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Who Will Stop Zimbabwe’s Torturers?

I had never seen a combat machine gun in a civilian hospital until the day I went to Harare’s Avenues Clinic to visit two women, pro-democracy leaders who had just survived a brutal, methodical beating at the hands of the police.

“We went through unspeakable torture. Each time that night when we heard the sound of boots returning, our bowels loosened,” said Grace Kwinjeh of the ordeal she and Sekai Holland, 64, underwent.

Now they were attempting to heal while under armed guard, hearing those same boots approaching their bedsides intermittently throughout the night.
Zimbabwe’s “3/11” ­– the day 50 people set out to attend a prayer meeting but ended up suffering hours of torture by security agents – shocked the world and raised hopes that President Robert Mugabe’s impunity might at last be halted. But barely a month later, the television news cameras are pointing elsewhere, and international leaders are switching off their phones, declining to hear the shrill cries coming out of Zimbabwe.
Why? There are two reasons. First, southern African leaders have told the world that the Zimbabwe problem must be left to them to address; and second, the new victims of Mugabe’s crackdown are “smaller” people – street level pro-democracy organizers, known in their communities but scarcely recognized in the neighboring district, let alone in the wider world.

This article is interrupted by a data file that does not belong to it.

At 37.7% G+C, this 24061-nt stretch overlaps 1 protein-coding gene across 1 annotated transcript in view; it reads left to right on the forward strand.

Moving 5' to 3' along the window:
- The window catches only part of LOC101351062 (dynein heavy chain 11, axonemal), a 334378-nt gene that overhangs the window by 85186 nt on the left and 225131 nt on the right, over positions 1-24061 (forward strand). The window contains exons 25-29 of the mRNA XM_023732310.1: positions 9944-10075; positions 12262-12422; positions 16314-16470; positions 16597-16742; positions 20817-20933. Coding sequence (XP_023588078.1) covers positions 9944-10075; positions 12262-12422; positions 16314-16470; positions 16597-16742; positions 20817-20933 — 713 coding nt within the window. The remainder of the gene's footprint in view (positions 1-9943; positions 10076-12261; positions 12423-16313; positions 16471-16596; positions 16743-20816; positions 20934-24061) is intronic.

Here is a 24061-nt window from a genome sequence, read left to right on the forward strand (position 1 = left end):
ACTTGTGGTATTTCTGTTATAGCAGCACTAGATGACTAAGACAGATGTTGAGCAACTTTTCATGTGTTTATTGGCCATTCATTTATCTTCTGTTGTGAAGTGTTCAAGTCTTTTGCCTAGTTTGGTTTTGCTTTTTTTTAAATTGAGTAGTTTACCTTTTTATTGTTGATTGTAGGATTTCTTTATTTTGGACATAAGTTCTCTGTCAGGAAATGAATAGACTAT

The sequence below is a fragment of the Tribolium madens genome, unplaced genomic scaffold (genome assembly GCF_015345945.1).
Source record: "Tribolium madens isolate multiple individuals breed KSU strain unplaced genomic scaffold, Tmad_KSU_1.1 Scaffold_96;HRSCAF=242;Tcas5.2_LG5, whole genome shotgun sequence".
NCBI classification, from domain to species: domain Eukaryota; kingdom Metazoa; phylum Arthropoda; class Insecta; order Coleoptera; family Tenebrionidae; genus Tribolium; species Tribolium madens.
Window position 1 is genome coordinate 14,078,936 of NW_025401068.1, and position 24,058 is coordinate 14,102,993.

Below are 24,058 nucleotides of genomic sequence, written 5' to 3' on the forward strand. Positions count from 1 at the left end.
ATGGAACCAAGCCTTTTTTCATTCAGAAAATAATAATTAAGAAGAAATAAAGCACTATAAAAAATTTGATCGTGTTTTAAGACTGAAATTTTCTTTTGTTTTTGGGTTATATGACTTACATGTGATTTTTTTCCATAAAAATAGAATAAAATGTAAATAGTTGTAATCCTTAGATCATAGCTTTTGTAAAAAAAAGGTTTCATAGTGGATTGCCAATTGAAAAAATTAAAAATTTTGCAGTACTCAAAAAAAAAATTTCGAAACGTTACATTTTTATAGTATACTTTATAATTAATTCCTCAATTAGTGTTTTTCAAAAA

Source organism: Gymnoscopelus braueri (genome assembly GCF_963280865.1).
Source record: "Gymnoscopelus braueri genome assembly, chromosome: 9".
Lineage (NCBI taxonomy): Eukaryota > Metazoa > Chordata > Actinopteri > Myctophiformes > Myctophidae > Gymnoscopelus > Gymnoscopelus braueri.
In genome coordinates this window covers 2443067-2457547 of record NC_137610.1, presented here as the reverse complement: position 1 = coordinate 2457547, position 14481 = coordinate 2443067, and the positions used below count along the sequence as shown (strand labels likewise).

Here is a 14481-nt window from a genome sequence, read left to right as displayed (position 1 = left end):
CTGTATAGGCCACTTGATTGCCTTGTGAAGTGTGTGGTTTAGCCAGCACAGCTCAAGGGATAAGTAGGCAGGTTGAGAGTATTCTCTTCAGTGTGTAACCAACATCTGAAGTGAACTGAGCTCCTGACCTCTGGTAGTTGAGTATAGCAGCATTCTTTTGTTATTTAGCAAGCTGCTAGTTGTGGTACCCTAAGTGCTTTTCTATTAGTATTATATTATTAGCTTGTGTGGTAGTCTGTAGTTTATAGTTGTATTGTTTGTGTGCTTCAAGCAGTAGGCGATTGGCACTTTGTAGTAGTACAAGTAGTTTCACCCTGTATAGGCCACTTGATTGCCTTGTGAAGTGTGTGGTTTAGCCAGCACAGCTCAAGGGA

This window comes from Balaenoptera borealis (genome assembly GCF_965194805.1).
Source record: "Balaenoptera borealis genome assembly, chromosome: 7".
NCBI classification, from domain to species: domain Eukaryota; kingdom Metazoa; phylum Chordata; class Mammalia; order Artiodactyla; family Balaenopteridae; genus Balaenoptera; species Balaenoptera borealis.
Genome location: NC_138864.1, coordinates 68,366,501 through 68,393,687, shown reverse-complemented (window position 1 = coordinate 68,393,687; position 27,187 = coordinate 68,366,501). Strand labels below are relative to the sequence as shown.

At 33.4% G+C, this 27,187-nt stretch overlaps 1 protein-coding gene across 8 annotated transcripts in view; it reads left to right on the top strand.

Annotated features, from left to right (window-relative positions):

At least 600 of them have been abducted and tortured by state terror agents this year. Far from being chastened by all the attention, Mugabe’s regime has stepped up its efforts, invading homes at night, picking off local leaders and activists and taking them to cells in isolated police stations. Officers who protest are court-martialed and transferred to remote stations. A journalist has recently been murdered. And lest they protest too loudly, non-governmental organizations have been warned that they may lose their license to operate.
The world has been told – as so often during the past seven years – to put matters in the hands of South African President Thabo Mbeki’s quiet diplomacy. Yet the repression and violence have only intensified since Mbeki received his mandate from his neighboring heads of state. Far from condemning Mugabe, they called for the “lifting of all forms of sanctions against Zimbabwe” and insisted that the scandalously rigged elections of the past six years had been free and fair.